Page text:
One of the disadvantages attendant upon procedure by arbitration, to which we have confined our legislative efforts, is that not only have we to get the necessary antecedent conditions, such as the existence of a dispute extending beyond .a single State, but that we have been limited considerably in applying the principles of arbitration. We have been limited by the human equation. The Commonwealth arbitration work has, so far, been relegated to one Judge of the High Court - Mr. Justice Higgins - who, to some extent, has been assisted by Mr. Justice Powers. All the disputes that it is possible to bring within the jurisdiction of the Arbitration Court cannot, in’ the method and in the procedure that is provided by the Arbitration Act, be dealt with with anything like reasonable expedition by two Justices of the High Court. The result is that the list of the Court is congested, and plaints that have been lodged long since have not yet approximated to a hearing. The discontent in which these plaints originated has been intensified, and so arbitration as a principle has been condemned by people outside, not justifiably, but simply be cause the Arbitration Court could not possibly or humanly reach the different matters in which its jurisdiction and authority had been invoked. But, going a step even beyond that, when matters have reached the Judge in arbitration, what do we find? There are details concerning different industries, and some of those industries have associated with them the most complicated processes. It has been found necessary for the arbitration Judge to inform his mind most particularly in regard to these varying and complicated processes, for the purpose of adjudicating on the particular matter he has under consideration. What a time has been occupied in individual cases in going through that process? Witnesses have been called on both sides, and they have been found contradicting one another, not merely because they are on different sides to the dispute. Very often the witnesses called on the one side of a dispute have given to the Court what has appeared to be conflicting testimony. It is a matter of very great difficulty for the brightest mind to inform itself as rapidly as the circumstances require in dealing with matters arbitrally. It is a matter of very great difficulty for the blank mind to inform itself of all the processes of an industry, because, apart from anything else, every individual witness who goes before an Arbitration Court to give evidence as to the details of the processes of an industry, always postulates some knowledge on the part of the Court, whereas it often happens that the mind of ‘the Court is an absolute blank upon the particular details of an industry in respect to which the witness is called to give evidence. These circumstances have all tended to hamper the Arbitration Court in dealing with the disputes which have come before it. In any event, there is a growing feeling throughout the community that the Court is too cumbersome and costly and too lengthy and involved in its processes to deal with the causes of the widespread industrial unrest. I, therefore, think that the Government have been very wise in coming forward with a recognition of the powers of this Parliament to deal with conciliation legislatively by submitting such a proposal as that before us now.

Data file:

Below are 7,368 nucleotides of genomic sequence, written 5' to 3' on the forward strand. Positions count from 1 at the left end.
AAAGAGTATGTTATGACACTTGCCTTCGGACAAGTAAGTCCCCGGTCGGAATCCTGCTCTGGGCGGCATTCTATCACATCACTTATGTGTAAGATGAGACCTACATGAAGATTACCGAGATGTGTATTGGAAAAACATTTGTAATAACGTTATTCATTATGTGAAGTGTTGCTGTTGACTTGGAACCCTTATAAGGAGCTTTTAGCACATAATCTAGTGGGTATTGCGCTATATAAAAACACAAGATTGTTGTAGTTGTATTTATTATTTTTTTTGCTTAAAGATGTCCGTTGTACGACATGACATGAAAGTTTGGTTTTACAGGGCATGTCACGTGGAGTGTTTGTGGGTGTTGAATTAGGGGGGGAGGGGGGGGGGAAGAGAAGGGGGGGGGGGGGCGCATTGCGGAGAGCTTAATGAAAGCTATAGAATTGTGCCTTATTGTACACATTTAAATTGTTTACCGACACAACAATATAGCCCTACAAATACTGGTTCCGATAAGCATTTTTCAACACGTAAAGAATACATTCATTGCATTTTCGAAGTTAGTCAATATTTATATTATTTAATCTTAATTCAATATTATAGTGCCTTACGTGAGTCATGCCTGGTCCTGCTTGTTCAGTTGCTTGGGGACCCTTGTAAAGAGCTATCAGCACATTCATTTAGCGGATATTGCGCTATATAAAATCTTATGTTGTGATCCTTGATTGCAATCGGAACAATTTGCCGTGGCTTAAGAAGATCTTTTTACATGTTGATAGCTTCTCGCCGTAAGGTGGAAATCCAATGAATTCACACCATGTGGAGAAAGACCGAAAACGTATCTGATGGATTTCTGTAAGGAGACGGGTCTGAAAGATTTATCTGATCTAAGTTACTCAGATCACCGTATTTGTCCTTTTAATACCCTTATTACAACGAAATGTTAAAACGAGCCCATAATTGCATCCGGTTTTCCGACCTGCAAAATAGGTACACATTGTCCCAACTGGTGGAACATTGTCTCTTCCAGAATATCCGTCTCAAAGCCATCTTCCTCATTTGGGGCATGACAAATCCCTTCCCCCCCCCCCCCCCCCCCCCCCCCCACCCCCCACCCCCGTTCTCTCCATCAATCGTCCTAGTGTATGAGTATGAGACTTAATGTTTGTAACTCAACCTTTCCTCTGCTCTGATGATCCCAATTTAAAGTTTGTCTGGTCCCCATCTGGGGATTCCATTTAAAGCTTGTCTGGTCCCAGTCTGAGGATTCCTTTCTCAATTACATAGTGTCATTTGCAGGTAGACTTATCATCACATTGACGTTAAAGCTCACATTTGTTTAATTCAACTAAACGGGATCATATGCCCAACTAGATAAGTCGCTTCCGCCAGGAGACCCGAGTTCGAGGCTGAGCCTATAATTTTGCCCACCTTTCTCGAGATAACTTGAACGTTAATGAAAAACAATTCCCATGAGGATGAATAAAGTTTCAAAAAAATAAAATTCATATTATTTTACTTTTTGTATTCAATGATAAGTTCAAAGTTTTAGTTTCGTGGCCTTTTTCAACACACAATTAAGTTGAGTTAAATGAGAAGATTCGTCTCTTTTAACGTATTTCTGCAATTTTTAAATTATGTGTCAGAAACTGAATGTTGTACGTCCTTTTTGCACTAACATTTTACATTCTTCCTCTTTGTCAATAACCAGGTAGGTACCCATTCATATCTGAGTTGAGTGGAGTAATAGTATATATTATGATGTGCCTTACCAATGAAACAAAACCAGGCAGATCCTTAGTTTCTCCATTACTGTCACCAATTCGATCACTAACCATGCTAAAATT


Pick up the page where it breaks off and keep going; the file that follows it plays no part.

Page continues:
I notice that it is not intended by this measure to abolish or supersede the Arbitration Court. It is proposed under this Bill to establish machinery supplementary to, and not superseding, the machinery of the Arbitration Court.
– Antecedent to that machinery.
– It will, if effective, prevent a great many disputes in connexion with which the Arbitration Court would otherwise be called upon to exercise its jurisdiction. It will anticipate the action of the Arbitration Court, and should operate to relieve that Court of an immense amount of work which otherwise industrial differences would impose upon it.
– Will it not also take up same of the responsibilities of’ the Arbitration Court?
– Undoubtedly it will, in the sense that it will bring the disputing .parties together, and bring about awards which, under the existing law, can only be arrived at after an industrial dispute has actually occurred and has extended beyond the limits of one State.
– And the findings of these Councils will be registered.
– Yes, just as the findings of the Arbitration Court, are registered to-day by the Industrial Registrar. On that point I aim reminded of a provision in this Bill which enables one of the authorities proposed to be constituted under it to vary an existing award of the Arbitration Court which offends against the principles of fundamental justice through a change in circumstances subsequent to the date of the award. I see in that provision the possibility of friction and collision. It seems to me that it is quite possible that the Arbitration Court may very rightly, as our friends the French say, “ cease to function “ as a result of such action by Councils constituted under this Bill.
– That difficulty today is one of the main causes of friction.
– Not the difficulty to which I refer, which will not exist until this Bill is in operation, and one of these Councils undertakes to vary an award of the Arbitration Court.
– What I mean is that much of the difficulty at present experienced is due to the fact that the cost of living moves faster than the awards of the Court, and there is now no means of varying awards within the terms to which they apply.
– The honorable senator refers to the inability of the Arbitration ,Court to vary its awards in certain circumstances. It is open to question whether the best way of overcoming that difficulty would not be by an amendment of the Conciliation and Arbitration Act itself and not by the establishment of another Tribunal with the power to investigate an award of the Arbitration Court, and vary it without reference to that Court. I think that we shall have to walk very warily to keep these two Tribunals in existence if the power is given to Councils under this measure to inquire into an award made by the Arbitration Court, and vary it without reference to that Court, on the ground that it is no longer consonant with the principles of fundamental justice.